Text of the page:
Swelling crowds of pro-democracy demonstrators in Hong Kong on Monday plunged Asia’s normally staid financial hub into a tense standoff with Beijing that strikes directly at China’s expanding political grip in the former British colony.
The rapidly escalating protests are aimed at forcing Beijing’s Communist leaders to abandon newly declared powers to weed out any candidates in upcoming Hong Kong elections. Yet many on the streets proclaimed they are fighting for something even bigger: preserving a vision of Hong Kong promised 17 years ago when it reverted to Chinese rule.
At the time, Chinese leaders promised a state within a state, saying they would allow special hands-off provisions for Hong Kong such as elections and a degree of self-rule in policymaking. But protesters accuse China of reneging on the deal and trying to exert its control over every aspect of Hong Kong’s political affairs.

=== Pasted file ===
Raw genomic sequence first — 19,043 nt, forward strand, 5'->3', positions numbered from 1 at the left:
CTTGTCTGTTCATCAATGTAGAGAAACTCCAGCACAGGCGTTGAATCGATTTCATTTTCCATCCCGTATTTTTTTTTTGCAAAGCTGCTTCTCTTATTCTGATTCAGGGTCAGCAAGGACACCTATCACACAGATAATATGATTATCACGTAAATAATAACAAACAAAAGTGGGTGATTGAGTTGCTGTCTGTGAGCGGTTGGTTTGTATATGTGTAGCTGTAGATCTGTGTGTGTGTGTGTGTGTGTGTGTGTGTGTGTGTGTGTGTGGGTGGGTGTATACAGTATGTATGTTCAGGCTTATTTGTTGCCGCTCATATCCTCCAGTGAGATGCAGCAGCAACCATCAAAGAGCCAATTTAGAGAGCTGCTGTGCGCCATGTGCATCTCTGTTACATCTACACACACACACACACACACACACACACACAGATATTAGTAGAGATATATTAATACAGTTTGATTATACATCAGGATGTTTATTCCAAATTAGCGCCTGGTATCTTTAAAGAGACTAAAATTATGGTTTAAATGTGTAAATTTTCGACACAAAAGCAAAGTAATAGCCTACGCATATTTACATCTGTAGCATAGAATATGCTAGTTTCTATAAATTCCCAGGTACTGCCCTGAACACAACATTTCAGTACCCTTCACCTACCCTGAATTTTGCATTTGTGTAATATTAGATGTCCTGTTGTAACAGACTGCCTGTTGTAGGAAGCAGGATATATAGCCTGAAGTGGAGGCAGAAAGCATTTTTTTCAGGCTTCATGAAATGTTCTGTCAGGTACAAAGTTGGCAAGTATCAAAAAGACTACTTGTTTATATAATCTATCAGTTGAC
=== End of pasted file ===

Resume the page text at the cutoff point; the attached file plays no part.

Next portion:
The mounting protests present a conundrum for Beijing.
Too hard a crackdown could drive more people to the pro-
democracy cause, which would embarrass Chinese authorities, who would never permit such a challenge on the mainland. Yet, by the same token, allowing the protesters some room risks encouraging others to question Communist control in the rest of the country over such issues as media freedom, economic development and minority rights.